| Florida Times-Union
Family Promise of Jacksonville, which received 2,750 pairs of socks from Bombas Socks, valued at $33,000, recently shared 1,750 pairs with four partner agencies.
“We want the socks to be out in the community, on people’s feet and not sitting in a storeroom,” said Beth Mixson, development director for Family Promise of Jacksonville, “When your feet are warm and dry, you feel better.”
Bombas Socks donated 50,000 pairs of socks to 25 Family Promise affiliates across the nation. For every sock purchased, Bombas Socks donates a pair.
The agencies at Thursday’s giveaway serve a cross-section of the community. Catholic Charities Workforce Development will provide the socks to Workforce Development participants as well as people using other Catholic Charities programs. Changing Homelessness will include one pair in the 500 hygiene packets distributed during the annual Point In Time Count. The Giving Closet Project will provide them to Duval County Public Schools students in need. And UCom Jacksonville will provide them to elderly people receiving Meals on Wheels and individuals experiencing homelessness.
Family Promise of Jacksonville is a nonprofit whose goal is helping families experiencing homelessness to return to stability.
Here’s more good news:
• The Beaches Emergency Assistance Ministry (BEAM) volunteers and staff have remained on the front lines of the pandemic serving families and workers in Jacksonville’s Beaches area communities who have been hard-hit by the economic impact of COVID-19.
Since eviction and utility moratoriums were lifted, the nonprofit has seen a significant influx of new clients in need of emergency rent and utility assistance to avoid homelessness and electricity shut-offs, officials there said.
Last year the organization provided assistance to 1,004 households. From COVID-19 related layoffs and disruptions alone, BEAM has assisted about 1,100 households with emergency financial needs from April to August, a 300 percent increase over the same months last year.
In May, BEAM organized the Keep Their Homes Campaign, raising about $100,000 to meet the increased demand in rent and utility requests although designated funds are now depleted, organizers said. The Jim Moran Foundation has partnered with BEAM to provide an additional COVID-19 relief dollar-for-dollar challenge grant up to $25,000 to continue to meet the unprecedented demand for emergency financial assistance among beaches area families and workers.
• Local athletes with Special Olympics Florida recently joined Timucuan Parks Foundation for a day of outdoor fun at the Timucuan Preserve. Eleven teens from North Florida School of Special Education participated in kayaking, swimming and fishing.
The August event marked the partial resumption of outdoor programming for the foundation, which modified the day’s activities to follow the COVID-19 spatial-distancing guidelines.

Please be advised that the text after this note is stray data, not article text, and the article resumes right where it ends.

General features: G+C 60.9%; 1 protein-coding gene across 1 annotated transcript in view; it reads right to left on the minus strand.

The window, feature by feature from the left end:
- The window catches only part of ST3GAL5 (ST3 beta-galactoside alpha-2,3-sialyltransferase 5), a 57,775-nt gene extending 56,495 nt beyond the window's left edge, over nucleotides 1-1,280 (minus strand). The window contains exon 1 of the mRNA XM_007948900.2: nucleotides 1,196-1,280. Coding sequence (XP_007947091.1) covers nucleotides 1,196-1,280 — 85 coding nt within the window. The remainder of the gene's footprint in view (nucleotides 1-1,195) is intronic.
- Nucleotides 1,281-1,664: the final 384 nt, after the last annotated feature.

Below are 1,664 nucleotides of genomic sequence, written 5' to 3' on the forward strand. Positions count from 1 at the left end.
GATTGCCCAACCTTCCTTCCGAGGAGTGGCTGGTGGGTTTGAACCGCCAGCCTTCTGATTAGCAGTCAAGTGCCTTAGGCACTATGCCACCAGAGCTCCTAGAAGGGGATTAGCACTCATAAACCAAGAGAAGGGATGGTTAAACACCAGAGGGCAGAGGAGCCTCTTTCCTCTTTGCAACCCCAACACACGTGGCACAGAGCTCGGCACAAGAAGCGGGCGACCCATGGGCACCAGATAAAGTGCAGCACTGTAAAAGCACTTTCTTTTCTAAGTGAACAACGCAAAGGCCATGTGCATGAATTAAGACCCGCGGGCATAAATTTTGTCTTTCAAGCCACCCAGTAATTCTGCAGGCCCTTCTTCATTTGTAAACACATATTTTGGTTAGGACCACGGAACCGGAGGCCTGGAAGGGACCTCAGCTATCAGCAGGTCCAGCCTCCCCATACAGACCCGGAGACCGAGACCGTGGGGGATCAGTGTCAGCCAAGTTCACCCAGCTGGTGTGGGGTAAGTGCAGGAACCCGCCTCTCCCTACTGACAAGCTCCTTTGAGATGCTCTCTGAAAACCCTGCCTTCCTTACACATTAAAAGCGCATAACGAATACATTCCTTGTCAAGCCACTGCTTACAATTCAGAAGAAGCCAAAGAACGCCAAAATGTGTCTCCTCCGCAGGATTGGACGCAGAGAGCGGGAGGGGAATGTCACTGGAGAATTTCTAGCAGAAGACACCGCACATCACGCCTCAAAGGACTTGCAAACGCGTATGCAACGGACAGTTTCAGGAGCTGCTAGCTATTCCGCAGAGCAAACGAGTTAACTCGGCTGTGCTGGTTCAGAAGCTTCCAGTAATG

“We were excited this summer to be able to bring this group of young people and their coaches and mentors out to the Timucuan Preserve for an enjoyable day of physical activity and learning outdoors,” said Felicia Boyd, foundation outreach and program director. “We had a number of TPF volunteers, a biologist with the city of Jacksonville, and our partners from Kayak Amelia who all helped to create a fun and safe day for the kids.”
Guides from Kayak Amelia led the group from the Alimacani boat ramp across the Fort George River. The group stopped at a sandy beach at the Timucuan Preserve, where they enjoyed some time swimming and seine netting for small fish and jellyfish. They also enjoyed the much-loved chocolate chip cookies that Kayak Amelia provides for its guests.
Timucuan Parks Foundation programs are designed to provide education, recreation, and stewardship opportunities to diverse populations of youth who might not otherwise have access to Jacksonville’s national, state and city preservation park sites.
“Our students who participate in Special Olympics activities thrive in large part because of the friendships and team camaraderie they find practicing and training as a group,” said Sally Hazelip, head of school at North Florida School of Special Education. “This adventure at the Timucuan Preserve enabled our students to experience that same fun and team-building experience in a time that many of their traditional sports practices can’t take place.”
• Three students from the Jacksonville area are among the top 300 middle school scientists in the country. Alvaro Herrero-Paylos of Saint Paul’s Catholic School and Kylie Jadyn White and Lily Elizabeth Pierce of Fruit Cove Middle School, have been named to a list of the Top 300 Broadcom MASTERS — the nation’s premier Science, Technology, Engineering and Math competition for middle school students.
The winners were selected from 3,476 applicants from 42 states and Puerto Rico, organizers said. Science fairs across the country had to cancel their competitions in the spring because of the COVID-19 pandemic. In reaction to the move, Broadcom Foundation and the Society for Science & The Public opened up the competition to any student who registered to compete in a Society-affiliated science fair.
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